Infectious diseases (ID), as those who read my not-so-secret other blog know, is without a doubt the most interesting speciality of medicine. Every interesting disease is infectious in etiology. What is cool about ID is that it has connections into almost every facet of human culture and history.

I note that at some point I have gone from being the young whippersnapper to the Grandpa Simpson at my hospitals and am one of the few who has been around long enough to be a repository of institutional memory. I remember what it was like 20 plus years ago, when no one consistently washed their hands, when all S. aureus (S. aureui?) were sensitive to beta-lactams and we wore an onion on our belt, as was the style of the day. Oh the changes I have seen.

Besides remembering the not so good old days of my professional career, ID keeps me reminded of how the world used to be in the past. Medicine used to be about the epidemics that would routinely sweep across the world. Polio, measles, mumps, scarlet fever, rheumatic fever, tuberculosis and on and on. I occasionally see TB but thanks to modern medicine many of these scourges have mostly faded from medical practice in the US. Not a one, I might add, has faded due to the efforts of alt med practitioners.

Influenza still gives me pause. It is, as infections go, quite the tricky virus and it remains a difficult beast to treat and prevent. Which is a drag as it remains one of the more consistent causes of infectious morbidity and mortality.

Epidemics and pandemics of influenza have been a reliable feature of the human condition since the gasping oppression first hit Europe 500 years ago. But it is never as simple as flu comes, people are sick, flu goes away.

There are three broad issues in how people respond to infections. There is the host and how able they are to deal with infections: genetic, nutritional, immunologic and other comorbidities that increase or decrease the chance that an individual patient may succumb to a given infection. This century has been fascinating in elucidating the increasing number of genetic variations that in part determine the outcome of an infection. There are those who scoff at personalized medicine, but I look forward to the day when I can smear my patient’s DNA out on a slide, point and say ‘look there’. There is the polymorphism that makes you susceptible or resistant to an infection. In part it is the terrain, but not in the manner the germ theory denialists would have us believe.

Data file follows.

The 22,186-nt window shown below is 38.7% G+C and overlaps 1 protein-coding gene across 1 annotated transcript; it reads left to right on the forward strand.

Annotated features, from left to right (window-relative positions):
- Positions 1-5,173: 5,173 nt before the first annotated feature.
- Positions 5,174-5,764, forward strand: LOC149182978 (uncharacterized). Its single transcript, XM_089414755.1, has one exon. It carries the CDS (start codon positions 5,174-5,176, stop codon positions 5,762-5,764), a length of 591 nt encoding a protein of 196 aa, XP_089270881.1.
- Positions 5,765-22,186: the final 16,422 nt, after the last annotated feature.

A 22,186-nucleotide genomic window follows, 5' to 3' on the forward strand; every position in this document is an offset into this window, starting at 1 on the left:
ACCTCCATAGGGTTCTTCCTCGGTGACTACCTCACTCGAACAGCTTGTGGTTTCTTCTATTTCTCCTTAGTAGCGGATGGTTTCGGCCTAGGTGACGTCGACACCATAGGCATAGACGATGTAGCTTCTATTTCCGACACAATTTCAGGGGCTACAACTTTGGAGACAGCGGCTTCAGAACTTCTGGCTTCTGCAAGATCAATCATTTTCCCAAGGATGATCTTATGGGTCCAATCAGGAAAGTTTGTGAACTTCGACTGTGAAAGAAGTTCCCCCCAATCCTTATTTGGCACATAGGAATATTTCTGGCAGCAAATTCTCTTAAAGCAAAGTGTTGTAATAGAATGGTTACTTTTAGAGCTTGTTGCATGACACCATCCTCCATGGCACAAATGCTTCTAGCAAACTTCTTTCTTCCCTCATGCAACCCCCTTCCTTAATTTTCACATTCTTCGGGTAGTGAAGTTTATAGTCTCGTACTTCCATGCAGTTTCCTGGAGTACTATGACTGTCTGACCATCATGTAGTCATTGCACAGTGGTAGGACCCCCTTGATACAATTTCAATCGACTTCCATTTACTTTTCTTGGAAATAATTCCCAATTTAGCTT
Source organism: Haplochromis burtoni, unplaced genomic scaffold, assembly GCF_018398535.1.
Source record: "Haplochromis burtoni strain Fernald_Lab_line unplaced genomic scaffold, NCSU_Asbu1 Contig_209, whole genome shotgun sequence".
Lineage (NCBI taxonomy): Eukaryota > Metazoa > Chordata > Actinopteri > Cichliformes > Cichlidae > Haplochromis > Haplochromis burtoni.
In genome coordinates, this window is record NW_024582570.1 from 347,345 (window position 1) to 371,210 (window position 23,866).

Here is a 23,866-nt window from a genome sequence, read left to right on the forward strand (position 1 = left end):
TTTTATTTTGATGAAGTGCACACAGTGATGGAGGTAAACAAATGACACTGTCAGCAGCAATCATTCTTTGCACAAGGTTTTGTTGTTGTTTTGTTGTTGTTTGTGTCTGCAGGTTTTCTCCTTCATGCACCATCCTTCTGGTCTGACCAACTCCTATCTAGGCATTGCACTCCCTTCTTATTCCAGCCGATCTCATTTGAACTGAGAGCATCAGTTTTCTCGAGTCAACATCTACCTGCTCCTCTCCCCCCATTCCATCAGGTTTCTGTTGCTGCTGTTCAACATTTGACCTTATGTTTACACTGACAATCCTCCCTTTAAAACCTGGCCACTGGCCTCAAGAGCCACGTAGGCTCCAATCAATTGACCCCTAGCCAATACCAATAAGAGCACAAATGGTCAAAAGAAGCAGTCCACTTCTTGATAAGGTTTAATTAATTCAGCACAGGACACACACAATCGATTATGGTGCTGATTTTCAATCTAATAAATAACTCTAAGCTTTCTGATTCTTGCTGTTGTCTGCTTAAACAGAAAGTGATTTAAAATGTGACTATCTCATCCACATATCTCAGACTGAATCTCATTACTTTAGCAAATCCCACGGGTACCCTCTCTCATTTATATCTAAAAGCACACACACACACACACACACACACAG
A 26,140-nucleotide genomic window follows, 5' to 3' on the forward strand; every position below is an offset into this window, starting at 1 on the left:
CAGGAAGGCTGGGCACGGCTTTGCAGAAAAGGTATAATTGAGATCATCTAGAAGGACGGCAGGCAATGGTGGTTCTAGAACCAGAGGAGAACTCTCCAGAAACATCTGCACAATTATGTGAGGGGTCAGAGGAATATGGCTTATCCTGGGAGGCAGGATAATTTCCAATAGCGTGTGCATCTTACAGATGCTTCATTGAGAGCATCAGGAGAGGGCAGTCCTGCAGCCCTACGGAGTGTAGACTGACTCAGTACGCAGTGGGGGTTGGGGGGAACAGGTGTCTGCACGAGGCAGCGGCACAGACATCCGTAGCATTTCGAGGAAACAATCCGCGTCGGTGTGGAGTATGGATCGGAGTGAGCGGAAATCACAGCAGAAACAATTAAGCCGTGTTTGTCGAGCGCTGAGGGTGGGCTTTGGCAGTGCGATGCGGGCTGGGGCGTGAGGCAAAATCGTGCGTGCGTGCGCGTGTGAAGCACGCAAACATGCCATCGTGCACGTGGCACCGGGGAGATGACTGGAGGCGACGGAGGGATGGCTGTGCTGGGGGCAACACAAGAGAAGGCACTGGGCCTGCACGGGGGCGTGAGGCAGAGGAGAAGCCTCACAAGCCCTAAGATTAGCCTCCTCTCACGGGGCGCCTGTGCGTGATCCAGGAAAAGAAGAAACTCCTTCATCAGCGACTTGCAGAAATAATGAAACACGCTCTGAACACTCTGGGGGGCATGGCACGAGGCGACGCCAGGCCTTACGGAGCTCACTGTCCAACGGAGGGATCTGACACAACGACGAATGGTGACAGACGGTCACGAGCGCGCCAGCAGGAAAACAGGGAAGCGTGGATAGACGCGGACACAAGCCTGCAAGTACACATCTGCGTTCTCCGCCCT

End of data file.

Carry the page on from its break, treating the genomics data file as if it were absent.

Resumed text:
There is the effectiveness of the antibiotic, an issue of declining importance as increasing microbial resistance slowly pushes us into the post-antibiotic era. It is also the simplest factor in the interplay of forces that determine the outcome of an infection.

And then there is the intrinsic virulence of the infecting organism. Some organisms are relatively simple in their ability to infect and kill, and others, like S. aureus, are much more devious. I think of S. aureus as the Professor Moriarty of infections. Maybe influenza is the Ra’s al Ghul. I don’t know. Stretching for a metaphor. But looking over the history of influenza, you realize it has a nasty habit of coming back, new and improved, to wreak havoc.

On SCAM sites you can often find the opinion that influenza isn’t that bad, or that the medical-industrial complex overstates the morbidity and mortality of influenza to scare people into vaccination. Sometimes the flu season is mild and sometimes it is not. But I remember.

Those who do not remember the past are condemned to underestimate the morbidity and mortality of influenza.

~ George Santayana. Sort of.

Most in ID have the 1918-1919 pandemic in the back of our minds. In a world before jet travel, influenza went around the world three times, killing about 5% of the world. Some died directly from the flu, some from bacterial superinfections, and some, perhaps, from excessive aspirin consumption. The pandemic was also associated with a marked increase in lost pregnancies, perhaps as many as 1 in 10.

The virus in 1918 appears to have had the dreaded combination of both infectivity and virulence. They have reconstructed the influenza from specimens in the Alaskan permafrost and it was particularly virulent.

2013 is not 1919. We have better nutrition, better understanding of disease spread, antibiotics and better health care (no, not the ‘health care system’ in the US but the ability to treat the ill).

But there is always the worry that influenza will return in a form that is both very infectious and extremely virulent. And it is probably not ‘if’ but ‘when’ it will happen.

The last couple of years there have been some worrisome influenzas. First there is the bird flu, H5N1, that has been slowly making its way across the world. It has high mortality rates, with 60% of cases dying of the disease. It is not, however, particularly infectious as it has decreased affinity to human receptors to which it needs to bind to start disease:

The affinity of the influenza virus to different sialyl-sugar structures is an important determinant of range and pathogenicity in the viral host.14,15 Human influenza viruses preferentially bind to α2,6 sialyl glycan, whereas most avian viruses bind to α2,3 sialyl glycan. Q226L in the HA protein, which was first reported in H7 field viruses, as well as H5 subtypes, was expected to bind strongly to α-2,6 human-like receptors.

It is why those who have developed H5N1 have had to had close and prolonged contact with birds before getting the disease. They had to suck in a lot of influenza before it could cause disease.

However it would only take a couple of mutations or acquisition of a new chunk of DNA for the H5N1 strain to become far more infectious, although as a consequence it could lose some virulence. The two do not always go hand in hand, since it may not pay for the virus to be too virulent. There is, as an aside, some information to suggest that HIV, perhaps due to declining opportunity for spread due to safe sex etc, is becoming more infectious/virulent.